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On Wednesday Republicans and Democrats in Congress rebuked Microsoft for participating in Chinese censorship. Bill Gates, company founder defends the decision, stating, "You've got to decide. Do you want to obey the laws of the countries you're in, or not?"

Chinese people show their appreciation for Google's decision to stand up to their government's censorship.  (Source: Guardian UK)
Rep. Smith, R-N.J.:"They [Microsoft] need to get on the right side of human rights rather than enabling tyranny, which they're doing right now."

There has been much talk about Google's decision to pull out of China while Microsoft has remained directly complicit in Chinese internet censorship.  Today a bipartisan U.S. Congressional panel praised Google's actions, while admonishing Microsoft.

Sen. Byron Dorgan, D-N.D warned, "China wants to participate in the marketplace of goods but keep the marketplace of ideas outside their country.  Only when China respects human rights and allows the free flow of ideas ... only then will they be treated as a full member of the international community."

Rep. Chris Smith, R-N.J. praised Google, commenting that the company's decision to uncensor its Chinese search was "a remarkable, historic and welcomed action."

GoDaddy, the popular domain registration service, also was praised by Rep. Smith for pulling out of China due to privacy violations.  Microsoft, however, received a rebuke from the Representative.  He stated, "They [Microsoft] need to get on the right side of human rights rather than enabling tyranny, which they're doing right now."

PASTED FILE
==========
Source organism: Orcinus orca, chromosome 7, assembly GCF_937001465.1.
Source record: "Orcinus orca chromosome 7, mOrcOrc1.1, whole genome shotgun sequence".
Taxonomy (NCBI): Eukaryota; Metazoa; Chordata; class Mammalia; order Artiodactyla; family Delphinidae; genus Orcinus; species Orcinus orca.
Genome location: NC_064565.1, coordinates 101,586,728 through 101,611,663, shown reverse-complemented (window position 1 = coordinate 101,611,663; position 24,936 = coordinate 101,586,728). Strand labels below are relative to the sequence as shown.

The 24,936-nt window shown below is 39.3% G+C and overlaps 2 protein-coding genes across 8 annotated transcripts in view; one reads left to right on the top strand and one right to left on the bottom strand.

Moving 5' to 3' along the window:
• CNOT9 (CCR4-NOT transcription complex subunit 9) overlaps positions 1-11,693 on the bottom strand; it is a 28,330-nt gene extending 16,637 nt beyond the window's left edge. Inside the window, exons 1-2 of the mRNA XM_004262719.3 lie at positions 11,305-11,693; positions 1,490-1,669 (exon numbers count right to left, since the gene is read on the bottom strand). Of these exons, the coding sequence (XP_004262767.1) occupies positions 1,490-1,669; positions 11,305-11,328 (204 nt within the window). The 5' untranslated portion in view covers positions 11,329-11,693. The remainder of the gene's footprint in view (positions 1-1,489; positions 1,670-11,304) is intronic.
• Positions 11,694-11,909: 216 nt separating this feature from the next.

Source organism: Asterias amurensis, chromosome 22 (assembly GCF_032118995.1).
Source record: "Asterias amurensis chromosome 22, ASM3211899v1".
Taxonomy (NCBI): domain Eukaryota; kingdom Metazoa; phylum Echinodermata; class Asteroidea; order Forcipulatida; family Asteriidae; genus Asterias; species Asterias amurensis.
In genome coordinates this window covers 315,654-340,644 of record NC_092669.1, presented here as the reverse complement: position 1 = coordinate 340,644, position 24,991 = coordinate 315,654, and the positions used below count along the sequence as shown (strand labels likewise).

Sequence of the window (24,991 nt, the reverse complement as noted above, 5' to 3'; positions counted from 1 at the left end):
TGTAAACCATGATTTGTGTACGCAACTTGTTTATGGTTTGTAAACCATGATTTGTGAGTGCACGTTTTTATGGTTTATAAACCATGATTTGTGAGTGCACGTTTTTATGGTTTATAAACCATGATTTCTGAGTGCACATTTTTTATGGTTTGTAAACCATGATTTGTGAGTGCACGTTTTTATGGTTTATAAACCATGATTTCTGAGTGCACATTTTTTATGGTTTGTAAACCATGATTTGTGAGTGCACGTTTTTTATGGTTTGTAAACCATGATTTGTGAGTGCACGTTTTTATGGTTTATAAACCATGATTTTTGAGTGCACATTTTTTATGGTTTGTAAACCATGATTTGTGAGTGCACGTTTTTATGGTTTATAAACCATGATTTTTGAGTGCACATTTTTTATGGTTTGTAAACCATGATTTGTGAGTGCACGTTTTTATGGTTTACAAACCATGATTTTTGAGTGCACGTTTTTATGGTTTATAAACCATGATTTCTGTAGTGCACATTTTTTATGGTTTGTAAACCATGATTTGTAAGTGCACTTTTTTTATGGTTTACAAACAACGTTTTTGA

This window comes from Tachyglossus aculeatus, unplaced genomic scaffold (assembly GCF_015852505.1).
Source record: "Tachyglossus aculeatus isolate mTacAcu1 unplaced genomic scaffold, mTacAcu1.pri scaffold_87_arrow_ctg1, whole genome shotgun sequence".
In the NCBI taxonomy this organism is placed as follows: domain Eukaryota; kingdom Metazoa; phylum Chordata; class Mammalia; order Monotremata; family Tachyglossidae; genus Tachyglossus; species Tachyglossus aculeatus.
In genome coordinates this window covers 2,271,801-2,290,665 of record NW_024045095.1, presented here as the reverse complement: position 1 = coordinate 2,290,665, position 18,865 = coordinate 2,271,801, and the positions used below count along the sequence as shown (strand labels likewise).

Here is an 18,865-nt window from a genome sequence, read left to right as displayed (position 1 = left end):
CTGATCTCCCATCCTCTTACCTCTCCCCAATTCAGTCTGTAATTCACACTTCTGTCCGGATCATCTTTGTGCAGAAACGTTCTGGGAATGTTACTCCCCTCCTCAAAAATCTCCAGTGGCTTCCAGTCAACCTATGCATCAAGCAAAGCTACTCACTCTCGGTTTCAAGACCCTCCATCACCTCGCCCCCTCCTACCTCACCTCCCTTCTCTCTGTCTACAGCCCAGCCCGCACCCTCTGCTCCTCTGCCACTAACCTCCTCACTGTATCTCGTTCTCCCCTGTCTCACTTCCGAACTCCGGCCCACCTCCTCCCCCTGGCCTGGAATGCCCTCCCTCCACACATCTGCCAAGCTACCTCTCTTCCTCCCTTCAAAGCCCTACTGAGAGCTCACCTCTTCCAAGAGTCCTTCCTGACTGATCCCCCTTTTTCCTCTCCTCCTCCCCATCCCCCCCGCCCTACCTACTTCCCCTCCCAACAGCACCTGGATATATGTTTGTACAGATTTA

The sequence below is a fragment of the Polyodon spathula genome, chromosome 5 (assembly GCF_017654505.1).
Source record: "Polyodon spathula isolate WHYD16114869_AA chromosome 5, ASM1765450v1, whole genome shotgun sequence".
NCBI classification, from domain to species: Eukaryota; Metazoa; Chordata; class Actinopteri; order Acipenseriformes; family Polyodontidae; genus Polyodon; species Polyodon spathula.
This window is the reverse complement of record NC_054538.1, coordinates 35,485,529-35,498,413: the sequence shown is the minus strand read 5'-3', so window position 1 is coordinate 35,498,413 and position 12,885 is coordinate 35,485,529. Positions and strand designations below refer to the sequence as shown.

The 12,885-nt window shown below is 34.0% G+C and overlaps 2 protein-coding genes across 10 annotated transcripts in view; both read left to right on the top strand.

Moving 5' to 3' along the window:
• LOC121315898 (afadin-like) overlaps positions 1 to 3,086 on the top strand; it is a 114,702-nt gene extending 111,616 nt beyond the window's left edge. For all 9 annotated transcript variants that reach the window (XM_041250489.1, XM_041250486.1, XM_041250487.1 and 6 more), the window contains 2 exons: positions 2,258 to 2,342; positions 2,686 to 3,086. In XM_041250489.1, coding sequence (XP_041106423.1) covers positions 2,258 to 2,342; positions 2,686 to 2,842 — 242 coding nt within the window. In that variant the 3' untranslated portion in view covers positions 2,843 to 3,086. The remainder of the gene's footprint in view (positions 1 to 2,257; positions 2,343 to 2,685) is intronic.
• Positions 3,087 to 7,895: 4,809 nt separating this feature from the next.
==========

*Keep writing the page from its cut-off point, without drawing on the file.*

Microsoft insists it is merely following the local law.  A company statement read, "We appreciate that different companies may make different decisions based on their own experiences and views.  At Microsoft we remain committed to advancing free expression through active engagement in over 100 countries, even as we comply with the laws in every country in which we operate."

The statement echoes the words of Microsoft former CEO, co-founder, and renowned philanthropist Bill Gates, who in January remarked, "You've got to decide.  Do you want to obey the laws of the countries you're in, or not?"

China agrees.  Its China's State Council Information Office comments, "Foreign companies need to abide by China's laws when they operate in China.  Google violated it's promise."

The issue is made more complex by the fact that Google has in the past censored search results in other countries, such as Thailand, Turkey, France [see the Wikipedia page on Google's past censorship for more info].  Google has made no suggestion that it will reject censorship in the future.  Nonetheless, its uncensoring of its Chinese search is perhaps the highest profile example of defiance against online censorship in terms of number of people affected.

Microsoft, on the other hand, says it is opposed to Chinese censorship, but continues to participate in it.  It enjoys a wonderful opportunity to capture more of China's close to 400 million internet users with Google out of the picture